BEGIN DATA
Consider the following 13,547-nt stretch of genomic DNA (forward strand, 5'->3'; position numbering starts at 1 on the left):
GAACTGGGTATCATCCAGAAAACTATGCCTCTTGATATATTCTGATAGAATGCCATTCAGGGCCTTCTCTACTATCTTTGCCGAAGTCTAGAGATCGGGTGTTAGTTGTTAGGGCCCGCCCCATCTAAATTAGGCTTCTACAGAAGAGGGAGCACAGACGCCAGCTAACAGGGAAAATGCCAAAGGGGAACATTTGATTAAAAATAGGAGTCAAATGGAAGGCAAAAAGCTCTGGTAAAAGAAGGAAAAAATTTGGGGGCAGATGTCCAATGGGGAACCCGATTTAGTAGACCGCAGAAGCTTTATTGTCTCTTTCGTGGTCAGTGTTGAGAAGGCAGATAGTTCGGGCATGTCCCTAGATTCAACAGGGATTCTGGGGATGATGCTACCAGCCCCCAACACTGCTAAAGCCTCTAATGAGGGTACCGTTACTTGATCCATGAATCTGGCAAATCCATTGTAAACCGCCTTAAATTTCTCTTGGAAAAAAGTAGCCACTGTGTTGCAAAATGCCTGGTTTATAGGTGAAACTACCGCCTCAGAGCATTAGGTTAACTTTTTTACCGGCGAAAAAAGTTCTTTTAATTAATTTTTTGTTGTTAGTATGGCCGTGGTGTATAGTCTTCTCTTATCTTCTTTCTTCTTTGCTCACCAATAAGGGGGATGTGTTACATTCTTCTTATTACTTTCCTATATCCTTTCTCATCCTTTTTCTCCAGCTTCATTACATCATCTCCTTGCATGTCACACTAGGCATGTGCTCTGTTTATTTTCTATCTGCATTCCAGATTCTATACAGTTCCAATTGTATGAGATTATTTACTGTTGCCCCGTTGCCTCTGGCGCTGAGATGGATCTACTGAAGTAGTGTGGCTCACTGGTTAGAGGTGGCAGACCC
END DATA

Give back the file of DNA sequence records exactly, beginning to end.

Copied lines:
Consider the following 13,547-nt stretch of genomic DNA (forward strand, 5'->3'; position numbering starts at 1 on the left):
GAACTGGGTATCATCCAGAAAACTATGCCTCTTGATATATTCTGATAGAATGCCATTCAGGGCCTTCTCTACTATCTTTGCCGAAGTCTAGAGATCGGGTGTTAGTTGTTAGGGCCCGCCCCATCTAAATTAGGCTTCTACAGAAGAGGGAGCACAGACGCCAGCTAACAGGGAAAATGCCAAAGGGGAACATTTGATTAAAAATAGGAGTCAAATGGAAGGCAAAAAGCTCTGGTAAAAGAAGGAAAAAATTTGGGGGCAGATGTCCAATGGGGAACCCGATTTAGTAGACCGCAGAAGCTTTATTGTCTCTTTCGTGGTCAGTGTTGAGAAGGCAGATAGTTCGGGCATGTCCCTAGATTCAACAGGGATTCTGGGGATGATGCTACCAGCCCCCAACACTGCTAAAGCCTCTAATGAGGGTACCGTTACTTGATCCATGAATCTGGCAAATCCATTGTAAACCGCCTTAAATTTCTCTTGGAAAAAAGTAGCCACTGTGTTGCAAAATGCCTGGTTTATAGGTGAAACTACCGCCTCAGAGCATTAGGTTAACTTTTTTACCGGCGAAAAAAGTTCTTTTAATTAATTTTTTGTTGTTAGTATGGCCGTGGTGTATAGTCTTCTCTTATCTTCTTTCTTCTTTGCTCACCAATAAGGGGGATGTGTTACATTCTTCTTATTACTTTCCTATATCCTTTCTCATCCTTTTTCTCCAGCTTCATTACATCATCTCCTTGCATGTCACACTAGGCATGTGCTCTGTTTATTTTCTATCTGCATTCCAGATTCTATACAGTTCCAATTGTATGAGATTATTTACTGTTGCCCCGTTGCCTCTGGCGCTGAGATGGATCTACTGAAGTAGTGTGGCTCACTGGTTAGAGGTGGCAGACCC